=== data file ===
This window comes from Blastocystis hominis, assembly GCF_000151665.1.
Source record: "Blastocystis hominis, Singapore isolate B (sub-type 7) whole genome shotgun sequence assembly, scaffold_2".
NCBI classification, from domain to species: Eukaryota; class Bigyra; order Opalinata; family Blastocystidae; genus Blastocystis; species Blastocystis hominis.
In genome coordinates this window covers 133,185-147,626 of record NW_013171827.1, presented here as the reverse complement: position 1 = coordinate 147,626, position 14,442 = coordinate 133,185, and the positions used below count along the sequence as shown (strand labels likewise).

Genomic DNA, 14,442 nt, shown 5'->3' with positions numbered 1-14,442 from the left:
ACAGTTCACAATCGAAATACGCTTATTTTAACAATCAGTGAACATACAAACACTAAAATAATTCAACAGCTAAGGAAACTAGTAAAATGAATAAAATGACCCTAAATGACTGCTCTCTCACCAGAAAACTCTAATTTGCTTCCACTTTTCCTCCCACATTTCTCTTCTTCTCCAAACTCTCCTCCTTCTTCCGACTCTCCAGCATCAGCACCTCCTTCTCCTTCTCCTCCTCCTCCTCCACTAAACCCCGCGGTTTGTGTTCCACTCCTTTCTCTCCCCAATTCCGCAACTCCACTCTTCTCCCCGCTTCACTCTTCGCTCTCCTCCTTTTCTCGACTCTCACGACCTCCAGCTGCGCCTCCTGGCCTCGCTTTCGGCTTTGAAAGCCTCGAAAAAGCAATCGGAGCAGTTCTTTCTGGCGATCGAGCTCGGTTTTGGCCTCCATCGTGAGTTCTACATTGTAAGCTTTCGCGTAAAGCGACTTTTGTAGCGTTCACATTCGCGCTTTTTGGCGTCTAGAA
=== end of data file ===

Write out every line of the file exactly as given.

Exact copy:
This window comes from Blastocystis hominis, assembly GCF_000151665.1.
Source record: "Blastocystis hominis, Singapore isolate B (sub-type 7) whole genome shotgun sequence assembly, scaffold_2".
NCBI classification, from domain to species: Eukaryota; class Bigyra; order Opalinata; family Blastocystidae; genus Blastocystis; species Blastocystis hominis.
In genome coordinates this window covers 133,185-147,626 of record NW_013171827.1, presented here as the reverse complement: position 1 = coordinate 147,626, position 14,442 = coordinate 133,185, and the positions used below count along the sequence as shown (strand labels likewise).

Genomic DNA, 14,442 nt, shown 5'->3' with positions numbered 1-14,442 from the left:
ACAGTTCACAATCGAAATACGCTTATTTTAACAATCAGTGAACATACAAACACTAAAATAATTCAACAGCTAAGGAAACTAGTAAAATGAATAAAATGACCCTAAATGACTGCTCTCTCACCAGAAAACTCTAATTTGCTTCCACTTTTCCTCCCACATTTCTCTTCTTCTCCAAACTCTCCTCCTTCTTCCGACTCTCCAGCATCAGCACCTCCTTCTCCTTCTCCTCCTCCTCCTCCACTAAACCCCGCGGTTTGTGTTCCACTCCTTTCTCTCCCCAATTCCGCAACTCCACTCTTCTCCCCGCTTCACTCTTCGCTCTCCTCCTTTTCTCGACTCTCACGACCTCCAGCTGCGCCTCCTGGCCTCGCTTTCGGCTTTGAAAGCCTCGAAAAAGCAATCGGAGCAGTTCTTTCTGGCGATCGAGCTCGGTTTTGGCCTCCATCGTGAGTTCTACATTGTAAGCTTTCGCGTAAAGCGACTTTTGTAGCGTTCACATTCGCGCTTTTTGGCGTCTAGAA